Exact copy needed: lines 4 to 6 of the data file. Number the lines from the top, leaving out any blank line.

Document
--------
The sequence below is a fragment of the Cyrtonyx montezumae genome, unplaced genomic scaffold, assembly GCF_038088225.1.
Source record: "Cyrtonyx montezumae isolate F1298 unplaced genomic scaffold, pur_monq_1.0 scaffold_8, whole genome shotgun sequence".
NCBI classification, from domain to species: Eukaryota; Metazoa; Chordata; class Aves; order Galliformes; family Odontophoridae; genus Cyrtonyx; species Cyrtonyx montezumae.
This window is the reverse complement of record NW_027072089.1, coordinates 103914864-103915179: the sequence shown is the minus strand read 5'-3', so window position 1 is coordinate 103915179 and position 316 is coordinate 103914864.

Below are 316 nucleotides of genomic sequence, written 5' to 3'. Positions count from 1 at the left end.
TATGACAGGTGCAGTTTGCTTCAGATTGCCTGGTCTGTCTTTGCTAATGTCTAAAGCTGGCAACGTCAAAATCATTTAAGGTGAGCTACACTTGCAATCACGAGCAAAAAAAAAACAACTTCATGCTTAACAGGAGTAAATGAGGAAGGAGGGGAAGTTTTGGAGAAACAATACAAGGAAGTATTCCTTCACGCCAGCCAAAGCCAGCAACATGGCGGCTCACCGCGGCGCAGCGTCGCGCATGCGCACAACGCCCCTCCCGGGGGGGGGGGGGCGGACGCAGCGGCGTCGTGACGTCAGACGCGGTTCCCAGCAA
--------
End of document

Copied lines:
This window is the reverse complement of record NW_027072089.1, coordinates 103914864-103915179: the sequence shown is the minus strand read 5'-3', so window position 1 is coordinate 103915179 and position 316 is coordinate 103914864.

Below are 316 nucleotides of genomic sequence, written 5' to 3'. Positions count from 1 at the left end.
TATGACAGGTGCAGTTTGCTTCAGATTGCCTGGTCTGTCTTTGCTAATGTCTAAAGCTGGCAACGTCAAAATCATTTAAGGTGAGCTACACTTGCAATCACGAGCAAAAAAAAAACAACTTCATGCTTAACAGGAGTAAATGAGGAAGGAGGGGAAGTTTTGGAGAAACAATACAAGGAAGTATTCCTTCACGCCAGCCAAAGCCAGCAACATGGCGGCTCACCGCGGCGCAGCGTCGCGCATGCGCACAACGCCCCTCCCGGGGGGGGGGGGGCGGACGCAGCGGCGTCGTGACGTCAGACGCGGTTCCCAGCAA